S.667 - Public Lands and Forests Bills
Bureau of Land Management
Department of the Interior
Senate Energy & Natural Resources Committee
S. 667, Rio Grande del Norte National Conservation Area Act
May 18, 2011
Thank you for the opportunity to testify on S. 667, the Río Grande Del Norte National Conservation Area Establishment Act. The Department of the Interior supports S. 667, which designates the nearly 236,000-acre Río Grande Del Norte National Conservation Area (NCA) in northern New Mexico as well as two wilderness areas within the NCA.
The proposed Río Grande del Norte NCA lies north of Taos on the border with Colorado and straddles Taos and Río Arriba Counties. The area includes the Cerro de la Olla, Cerro San Antonio and Cerro del Yuta volcanic cones jutting up from the surrounding valley – reminders of the area’s turbulent geologic past. Between these mountains is the
The human history of the landscape is as diverse as its features. Early prehistoric sites attest to the importance of this area for hunting and as a sacred site. Today the area is home to members of the Taos Pueblo, as well as descendents of both Hispanic and American settlers. Wildlife species – including bighorn sheep, deer, elk and antelope – bring both hunters and wildlife watchers, while the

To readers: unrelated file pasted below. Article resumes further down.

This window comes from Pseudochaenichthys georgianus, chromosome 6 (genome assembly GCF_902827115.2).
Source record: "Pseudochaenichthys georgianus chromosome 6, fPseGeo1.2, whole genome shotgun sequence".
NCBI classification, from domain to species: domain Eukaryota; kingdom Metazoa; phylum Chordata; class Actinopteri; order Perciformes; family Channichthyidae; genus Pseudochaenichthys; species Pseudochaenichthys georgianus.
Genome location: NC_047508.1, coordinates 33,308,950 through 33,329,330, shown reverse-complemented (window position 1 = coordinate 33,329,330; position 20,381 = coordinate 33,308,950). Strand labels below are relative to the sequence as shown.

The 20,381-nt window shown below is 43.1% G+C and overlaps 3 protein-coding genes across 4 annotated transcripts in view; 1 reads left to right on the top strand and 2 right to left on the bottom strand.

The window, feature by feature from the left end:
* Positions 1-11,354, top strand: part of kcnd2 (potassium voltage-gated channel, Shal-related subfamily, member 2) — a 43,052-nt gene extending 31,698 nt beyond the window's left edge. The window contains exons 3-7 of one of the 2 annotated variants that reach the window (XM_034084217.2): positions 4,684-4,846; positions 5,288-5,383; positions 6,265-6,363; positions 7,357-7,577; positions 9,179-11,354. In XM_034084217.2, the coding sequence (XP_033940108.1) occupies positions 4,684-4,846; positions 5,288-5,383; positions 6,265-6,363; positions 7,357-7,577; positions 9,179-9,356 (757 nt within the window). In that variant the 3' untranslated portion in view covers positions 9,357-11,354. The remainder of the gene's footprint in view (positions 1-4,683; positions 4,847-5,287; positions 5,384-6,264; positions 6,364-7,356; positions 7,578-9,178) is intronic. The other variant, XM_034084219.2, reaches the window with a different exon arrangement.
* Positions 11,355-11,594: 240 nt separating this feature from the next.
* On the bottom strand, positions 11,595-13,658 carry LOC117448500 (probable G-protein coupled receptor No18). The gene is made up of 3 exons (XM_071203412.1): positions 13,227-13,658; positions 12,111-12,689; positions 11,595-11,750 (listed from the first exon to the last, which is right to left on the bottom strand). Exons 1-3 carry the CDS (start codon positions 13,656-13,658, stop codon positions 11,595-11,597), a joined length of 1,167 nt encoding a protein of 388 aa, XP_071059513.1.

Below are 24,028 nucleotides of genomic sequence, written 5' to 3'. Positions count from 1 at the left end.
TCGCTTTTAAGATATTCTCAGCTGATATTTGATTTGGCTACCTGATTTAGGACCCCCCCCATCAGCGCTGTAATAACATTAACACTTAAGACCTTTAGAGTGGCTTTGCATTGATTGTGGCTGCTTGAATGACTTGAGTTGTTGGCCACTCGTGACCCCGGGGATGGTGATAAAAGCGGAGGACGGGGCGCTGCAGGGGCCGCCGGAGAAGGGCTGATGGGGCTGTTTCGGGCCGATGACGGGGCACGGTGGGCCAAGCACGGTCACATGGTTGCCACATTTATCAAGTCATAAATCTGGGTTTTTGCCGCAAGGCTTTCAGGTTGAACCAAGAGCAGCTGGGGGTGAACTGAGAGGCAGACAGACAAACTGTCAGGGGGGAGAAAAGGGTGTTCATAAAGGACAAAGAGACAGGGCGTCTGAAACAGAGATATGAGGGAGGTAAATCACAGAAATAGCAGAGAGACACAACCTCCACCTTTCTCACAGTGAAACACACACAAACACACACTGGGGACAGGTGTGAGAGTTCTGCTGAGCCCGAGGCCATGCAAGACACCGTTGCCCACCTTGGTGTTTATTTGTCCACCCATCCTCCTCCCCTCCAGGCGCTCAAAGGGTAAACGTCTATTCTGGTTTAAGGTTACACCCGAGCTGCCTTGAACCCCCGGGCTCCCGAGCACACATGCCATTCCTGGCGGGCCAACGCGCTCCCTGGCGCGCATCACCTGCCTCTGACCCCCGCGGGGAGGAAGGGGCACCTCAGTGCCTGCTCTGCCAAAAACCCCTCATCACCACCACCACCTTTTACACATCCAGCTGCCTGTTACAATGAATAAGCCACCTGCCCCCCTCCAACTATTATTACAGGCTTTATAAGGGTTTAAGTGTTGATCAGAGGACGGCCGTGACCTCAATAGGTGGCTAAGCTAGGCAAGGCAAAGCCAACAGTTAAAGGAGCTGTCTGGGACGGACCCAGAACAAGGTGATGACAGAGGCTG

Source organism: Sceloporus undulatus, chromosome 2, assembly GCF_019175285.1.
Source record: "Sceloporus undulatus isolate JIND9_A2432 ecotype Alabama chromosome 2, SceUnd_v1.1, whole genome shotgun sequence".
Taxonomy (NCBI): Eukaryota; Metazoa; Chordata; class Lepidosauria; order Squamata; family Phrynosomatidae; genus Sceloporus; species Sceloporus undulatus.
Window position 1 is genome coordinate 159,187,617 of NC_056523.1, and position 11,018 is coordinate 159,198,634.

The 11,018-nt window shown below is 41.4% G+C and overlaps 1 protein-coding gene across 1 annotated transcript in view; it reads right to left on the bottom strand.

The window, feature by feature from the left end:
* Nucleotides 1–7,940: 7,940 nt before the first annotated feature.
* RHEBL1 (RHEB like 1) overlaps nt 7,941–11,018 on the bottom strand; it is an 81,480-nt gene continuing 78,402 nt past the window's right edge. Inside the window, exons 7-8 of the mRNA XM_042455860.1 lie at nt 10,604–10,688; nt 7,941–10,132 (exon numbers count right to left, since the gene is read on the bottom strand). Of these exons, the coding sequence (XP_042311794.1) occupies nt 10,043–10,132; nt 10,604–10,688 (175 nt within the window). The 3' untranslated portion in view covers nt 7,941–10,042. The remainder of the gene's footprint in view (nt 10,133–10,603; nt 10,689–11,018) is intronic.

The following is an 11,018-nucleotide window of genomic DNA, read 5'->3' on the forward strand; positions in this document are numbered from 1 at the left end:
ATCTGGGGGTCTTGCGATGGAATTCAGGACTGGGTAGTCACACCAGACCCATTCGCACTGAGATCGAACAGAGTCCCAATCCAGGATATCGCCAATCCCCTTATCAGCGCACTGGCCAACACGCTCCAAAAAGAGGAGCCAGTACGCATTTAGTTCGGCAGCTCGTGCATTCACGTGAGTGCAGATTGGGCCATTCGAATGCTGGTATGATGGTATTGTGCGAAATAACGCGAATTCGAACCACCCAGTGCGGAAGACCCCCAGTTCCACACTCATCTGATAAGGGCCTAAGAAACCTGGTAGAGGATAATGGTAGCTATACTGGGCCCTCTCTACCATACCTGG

S. 667 designates nearly 236,000 acres of land administered by the Bureau of Land Management (BLM) as the Río Grande del Norte NCA. Each of the NCAs designated by Congress and managed by the BLM is unique. For the most part, however, they have certain critical elements, which include withdrawal from the public land, mining and mineral leasing laws; off-highway vehicle use limitations; and language that charges the Secretary of the Interior with allowing only those uses that further the purposes for which the NCA is established. Furthermore, NCA designations should not diminish the protections that currently apply to the lands. Section 3 of the bill honors these principles, and we support the NCA’s designation.
Section 4 of the S. 667 designates two wilderness areas on BLM-managed lands within the NCA – the proposed 13,420-acre Cerro del Yuta Wilderness and the 8,000-acre Río San Antonio Wilderness. Both of these areas meet the definitions of wilderness. They are largely untouched by humans, have outstanding opportunities for solitude and contain important geological, biological and scientific features – criteria outlined in the Wilderness Act of 1964. We support both of these wilderness designations as well.
Senator Bingaman’s bill is the product of many years of discussions and collaboration with the local community, stakeholders, and other interested parties. It protects both the valuable resources of the area and the way of life in this unique area of northern
Thank you for the opportunity to testify in support of S. 667.